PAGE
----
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Newbe... Thanks for letting me join

Discussion in 'New Member Introductions' started by Tricklebrook, Jan 18, 2015.

  1. Tricklebrook

    Tricklebrook Hatching

    Jan 18, 2015
    Hi - The wife and I are planning on getting a few chickens this spring. Thanks for letting us join. We are struggling with which type of coop we should use. We have fox and bobcat that frequent our property so keeping them safe is a must.

  2. Wyandottes7

    Wyandottes7 Crowing

    Jul 24, 2013
    Welcome to BYC! [​IMG]We're glad to have you.

    Be sure to check out the Coops section: Coop Designs It gives lots of examples of coops, for all sizes of flocks.

    But in general, to keep predators out, here are some tips:

    • Never use chicken wire. Chicken wire is too weak and can be broken down by raccoons and other predators. Instead, use sturdy wire with small holes, such as 1/2 inch hardware cloth.
    • If you have a run, bury the wire walls at least 12 inches into the ground, to prevent predators from digging in. You can also create a hardware cloth "skirt" extending outwards about 18 inches, instead of burying the wire.
    • Cover the run. This prevents hawks from diving in and stops predators from climbing over the fence and in.

    Other things to keep in mind include:

    • Provide enough space! Ideally, each bird should have at least four square feet of inside space. Bantams can have a little less, though more is better in both cases. Ideally, you also want each bird to have at least 10 square feet of space outside in the run.
    • Ventilation is important. If you live in a cold climate, you may worry about stuffing every crack to prevent cold from seeping in, but ventilation is one of the most important factors in keeping chickens healthy in cold weather. Built-up moisture is a leading cause of frostbite.
    • Think about how you're going to keep things clean. Build a coop that is easy to clean. This often entails creating a tall enough coop that you can walk into it.
    • Ensure adequate drainage in the run. Otherwise, water will accumulate and turn it into a muddy mess. It isn't healthy for chickens to walk around in mud.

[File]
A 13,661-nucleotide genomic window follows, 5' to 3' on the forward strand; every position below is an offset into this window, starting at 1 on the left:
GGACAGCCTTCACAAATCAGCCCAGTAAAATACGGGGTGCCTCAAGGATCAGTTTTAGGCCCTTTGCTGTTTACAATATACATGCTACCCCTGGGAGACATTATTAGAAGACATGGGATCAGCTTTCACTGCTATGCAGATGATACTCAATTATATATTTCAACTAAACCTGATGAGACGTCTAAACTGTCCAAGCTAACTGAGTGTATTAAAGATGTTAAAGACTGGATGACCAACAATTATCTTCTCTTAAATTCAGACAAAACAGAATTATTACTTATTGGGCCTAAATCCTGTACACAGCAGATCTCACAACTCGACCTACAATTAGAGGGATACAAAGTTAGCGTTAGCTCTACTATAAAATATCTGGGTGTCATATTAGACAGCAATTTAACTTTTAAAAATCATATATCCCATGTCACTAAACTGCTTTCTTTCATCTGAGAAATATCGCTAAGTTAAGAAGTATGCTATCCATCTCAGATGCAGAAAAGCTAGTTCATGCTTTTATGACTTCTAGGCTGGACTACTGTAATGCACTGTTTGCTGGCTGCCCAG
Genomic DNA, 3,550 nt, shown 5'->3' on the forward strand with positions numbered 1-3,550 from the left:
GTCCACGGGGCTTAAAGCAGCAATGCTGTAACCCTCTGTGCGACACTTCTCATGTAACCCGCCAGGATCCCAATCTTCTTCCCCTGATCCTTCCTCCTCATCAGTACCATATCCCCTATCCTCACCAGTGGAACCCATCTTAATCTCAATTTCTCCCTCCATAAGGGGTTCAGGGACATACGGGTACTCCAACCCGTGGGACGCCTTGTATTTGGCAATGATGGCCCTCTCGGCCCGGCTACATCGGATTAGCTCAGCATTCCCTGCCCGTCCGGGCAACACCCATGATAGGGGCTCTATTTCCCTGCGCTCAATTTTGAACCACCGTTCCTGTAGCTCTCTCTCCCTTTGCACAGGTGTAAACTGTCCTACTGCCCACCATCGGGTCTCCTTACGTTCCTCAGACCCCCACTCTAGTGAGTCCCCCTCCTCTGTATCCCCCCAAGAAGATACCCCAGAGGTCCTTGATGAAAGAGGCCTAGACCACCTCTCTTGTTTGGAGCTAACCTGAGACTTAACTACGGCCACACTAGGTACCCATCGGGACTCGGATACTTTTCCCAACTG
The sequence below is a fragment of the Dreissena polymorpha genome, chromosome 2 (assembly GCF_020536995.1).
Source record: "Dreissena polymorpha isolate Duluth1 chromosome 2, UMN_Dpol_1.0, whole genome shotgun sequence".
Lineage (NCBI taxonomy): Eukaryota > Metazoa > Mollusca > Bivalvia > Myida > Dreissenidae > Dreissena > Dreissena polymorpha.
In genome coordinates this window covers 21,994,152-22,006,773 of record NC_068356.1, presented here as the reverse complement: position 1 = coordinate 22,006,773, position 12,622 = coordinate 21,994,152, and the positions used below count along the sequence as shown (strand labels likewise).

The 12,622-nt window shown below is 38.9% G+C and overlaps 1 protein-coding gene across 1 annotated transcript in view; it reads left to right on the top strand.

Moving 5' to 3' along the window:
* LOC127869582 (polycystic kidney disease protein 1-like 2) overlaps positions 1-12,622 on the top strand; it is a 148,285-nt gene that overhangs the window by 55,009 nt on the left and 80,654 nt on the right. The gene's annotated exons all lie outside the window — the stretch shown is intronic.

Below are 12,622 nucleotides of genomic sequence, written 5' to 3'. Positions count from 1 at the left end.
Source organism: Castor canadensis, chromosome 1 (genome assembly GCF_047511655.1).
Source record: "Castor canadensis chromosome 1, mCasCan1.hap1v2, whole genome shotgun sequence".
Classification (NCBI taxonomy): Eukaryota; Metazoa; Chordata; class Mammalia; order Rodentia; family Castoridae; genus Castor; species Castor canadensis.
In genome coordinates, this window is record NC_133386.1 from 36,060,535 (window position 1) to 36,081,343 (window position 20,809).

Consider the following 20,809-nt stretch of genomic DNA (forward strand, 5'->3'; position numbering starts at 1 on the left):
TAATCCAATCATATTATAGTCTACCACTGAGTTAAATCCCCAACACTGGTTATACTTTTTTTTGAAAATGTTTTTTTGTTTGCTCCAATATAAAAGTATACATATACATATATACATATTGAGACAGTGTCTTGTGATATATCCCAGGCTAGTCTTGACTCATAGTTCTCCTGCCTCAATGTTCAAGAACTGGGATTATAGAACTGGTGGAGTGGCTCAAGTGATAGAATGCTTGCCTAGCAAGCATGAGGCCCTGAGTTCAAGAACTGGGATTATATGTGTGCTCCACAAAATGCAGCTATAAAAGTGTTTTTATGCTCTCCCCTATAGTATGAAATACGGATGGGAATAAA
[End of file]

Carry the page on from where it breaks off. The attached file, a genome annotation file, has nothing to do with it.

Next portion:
I hope this helps!
    2 people like this.
  3. drumstick diva

    drumstick diva Still crazy after all these years. Premium Member

    Aug 26, 2009
    Out to pasture
    Wyandottes gave your great advice, so I will just say Welcome to Backyard Chickens
  4. Michael OShay

    Michael OShay Crowing

    May 14, 2014
  5. BonRae67

    BonRae67 Songster

    Dec 23, 2014
    Welcome and glad you joined. Great site with great helpful people (as you can see). Good luck on the new chickens and coop.
  6. Tricklebrook

    Tricklebrook Hatching

    Jan 18, 2015
    Thank you for the advice. There is so much to learn/know. We are feeling a bit overwhelmed. We have a large property. What type of coop would you suggest? Do we go with a moveable one and put in a 'floor' or a stationary and dig it in? We don't want to invest a ton of money in our 1st coop, until we learn what we want to do better.
  7. BantamLover21

    BantamLover21 Crowing

    Jul 24, 2013
    [​IMG] We're glad you joined us!

    Wyandottes7 gave you some great advice.

  8. Michael OShay

    Michael OShay Crowing

    May 14, 2014
    Given the predators in your area, I would suggest going with a stationary coop and run with buried hardware cloth to keep predators from digging into it. Moveable coops are less protection for your flock than a stationary one built like Fort Knox. :eek:)
  9. Mountain Peeps

    Mountain Peeps Change is inevitable, like the seasons Premium Member

    Apr 23, 2014
    My Coop
    Welcome to BYC! Please make yourself at home and we are here to help.

    Wyandottes7 has given you excellent advice![​IMG]
  10. Kelsie2290

    Kelsie2290 Free Ranging Premium Member

    Feb 18, 2011
    Hello :frow and Welcome To BYC!

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